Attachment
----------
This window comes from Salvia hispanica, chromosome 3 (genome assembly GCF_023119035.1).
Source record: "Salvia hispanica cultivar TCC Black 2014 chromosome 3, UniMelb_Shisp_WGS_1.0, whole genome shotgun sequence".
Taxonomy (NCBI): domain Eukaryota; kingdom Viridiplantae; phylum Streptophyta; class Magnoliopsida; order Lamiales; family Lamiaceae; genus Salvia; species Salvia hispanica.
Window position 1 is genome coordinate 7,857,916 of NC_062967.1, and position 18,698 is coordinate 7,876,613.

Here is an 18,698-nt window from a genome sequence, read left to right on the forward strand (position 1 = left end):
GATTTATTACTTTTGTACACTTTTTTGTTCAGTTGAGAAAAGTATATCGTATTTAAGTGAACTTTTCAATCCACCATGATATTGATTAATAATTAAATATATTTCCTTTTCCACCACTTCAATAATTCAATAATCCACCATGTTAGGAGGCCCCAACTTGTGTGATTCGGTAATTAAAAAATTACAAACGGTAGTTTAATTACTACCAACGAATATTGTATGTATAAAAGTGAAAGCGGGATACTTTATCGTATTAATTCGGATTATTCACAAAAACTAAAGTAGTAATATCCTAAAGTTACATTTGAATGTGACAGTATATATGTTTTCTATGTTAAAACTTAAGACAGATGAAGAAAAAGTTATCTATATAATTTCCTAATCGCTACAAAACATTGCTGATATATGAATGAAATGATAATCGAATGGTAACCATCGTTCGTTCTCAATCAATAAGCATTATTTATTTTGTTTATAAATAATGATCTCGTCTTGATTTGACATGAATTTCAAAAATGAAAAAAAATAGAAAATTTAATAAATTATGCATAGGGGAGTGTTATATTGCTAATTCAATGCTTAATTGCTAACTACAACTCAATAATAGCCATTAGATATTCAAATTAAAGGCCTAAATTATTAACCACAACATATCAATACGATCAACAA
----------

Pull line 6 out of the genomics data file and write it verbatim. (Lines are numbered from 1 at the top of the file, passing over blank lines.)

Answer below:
GATTTATTACTTTTGTACACTTTTTTGTTCAGTTGAGAAAAGTATATCGTATTTAAGTGAACTTTTCAATCCACCATGATATTGATTAATAATTAAATATATTTCCTTTTCCACCACTTCAATAATTCAATAATCCACCATGTTAGGAGGCCCCAACTTGTGTGATTCGGTAATTAAAAAATTACAAACGGTAGTTTAATTACTACCAACGAATATTGTATGTATAAAAGTGAAAGCGGGATACTTTATCGTATTAATTCGGATTATTCACAAAAACTAAAGTAGTAATATCCTAAAGTTACATTTGAATGTGACAGTATATATGTTTTCTATGTTAAAACTTAAGACAGATGAAGAAAAAGTTATCTATATAATTTCCTAATCGCTACAAAACATTGCTGATATATGAATGAAATGATAATCGAATGGTAACCATCGTTCGTTCTCAATCAATAAGCATTATTTATTTTGTTTATAAATAATGATCTCGTCTTGATTTGACATGAATTTCAAAAATGAAAAAAAATAGAAAATTTAATAAATTATGCATAGGGGAGTGTTATATTGCTAATTCAATGCTTAATTGCTAACTACAACTCAATAATAGCCATTAGATATTCAAATTAAAGGCCTAAATTATTAACCACAACATATCAATACGATCAACAA